The reward is part of the firm's updated bug bounty programme, which it has switched from an invitation-only initiative to a public one in a bid to prevent any future Meltdown and Spectre-type exploits.
The program has been invitation-only since launching in March past year, meaning only a select few have been able to report potential vulnerabilities.
Intel has also recently made a "security-first pledge", which includes releasing fixes for older chips and developing new hardware architectures that prioritize security.
"Working closely with our industry partners and our customers, we encourage responsible and coordinated disclosure to improve the likelihood that users will have solutions available when security issues are first published. It minimises the risk that exploitable information becomes publicly known before mitigations are available", said Intel's VP and GM of platform security, Rick Echevarria.
Following Meltdown and Spectre, Intel has had to make assurances to the computing community that it is taking security threats seriously. This program will pay out up to $250,000 for vulnerabilities found and reported per program rules.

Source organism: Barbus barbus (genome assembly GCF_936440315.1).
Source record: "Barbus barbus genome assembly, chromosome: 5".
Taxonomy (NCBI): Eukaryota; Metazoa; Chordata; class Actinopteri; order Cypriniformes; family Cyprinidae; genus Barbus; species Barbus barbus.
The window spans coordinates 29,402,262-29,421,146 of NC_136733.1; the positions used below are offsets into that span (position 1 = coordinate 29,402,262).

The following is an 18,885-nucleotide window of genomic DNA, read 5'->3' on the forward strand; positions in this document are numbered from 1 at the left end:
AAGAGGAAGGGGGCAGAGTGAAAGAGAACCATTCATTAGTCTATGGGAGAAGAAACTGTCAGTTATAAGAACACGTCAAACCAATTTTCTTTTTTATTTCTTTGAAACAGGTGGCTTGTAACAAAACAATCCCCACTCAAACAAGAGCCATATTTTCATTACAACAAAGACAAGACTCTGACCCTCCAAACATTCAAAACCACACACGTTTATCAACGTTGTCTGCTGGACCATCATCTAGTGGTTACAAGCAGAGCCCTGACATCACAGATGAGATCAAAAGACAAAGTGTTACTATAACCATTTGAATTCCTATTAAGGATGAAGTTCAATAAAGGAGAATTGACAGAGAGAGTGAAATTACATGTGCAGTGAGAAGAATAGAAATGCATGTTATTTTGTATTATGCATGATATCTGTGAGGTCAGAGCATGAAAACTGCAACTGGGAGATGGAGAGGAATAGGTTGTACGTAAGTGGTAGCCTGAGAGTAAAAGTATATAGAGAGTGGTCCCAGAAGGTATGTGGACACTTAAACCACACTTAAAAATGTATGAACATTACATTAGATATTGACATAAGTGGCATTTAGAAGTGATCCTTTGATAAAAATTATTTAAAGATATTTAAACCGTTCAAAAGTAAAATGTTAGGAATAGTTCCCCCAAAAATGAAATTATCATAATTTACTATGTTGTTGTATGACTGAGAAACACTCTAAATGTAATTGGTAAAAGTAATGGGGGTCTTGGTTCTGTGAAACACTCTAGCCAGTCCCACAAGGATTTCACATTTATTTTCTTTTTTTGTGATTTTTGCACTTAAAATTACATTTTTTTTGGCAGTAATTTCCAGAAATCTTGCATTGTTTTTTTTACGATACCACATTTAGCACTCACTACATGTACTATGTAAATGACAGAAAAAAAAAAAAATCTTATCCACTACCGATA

In a blog post, Rick Echevarria, Intel's vice president and general manager of platform security, said the main changes in the bug bounty program include moving it from invitation only, to opening it to all security researchers, and offering a new program that runs until December 31, 2018 that will pay up to $250,000 for the finding of "side channel vulnerabilities", or the types of flaws similar to Spectre. The company will also increase the amount it awards for the discovery (and confidential reporting) of general security vulnerabilities to $100,000.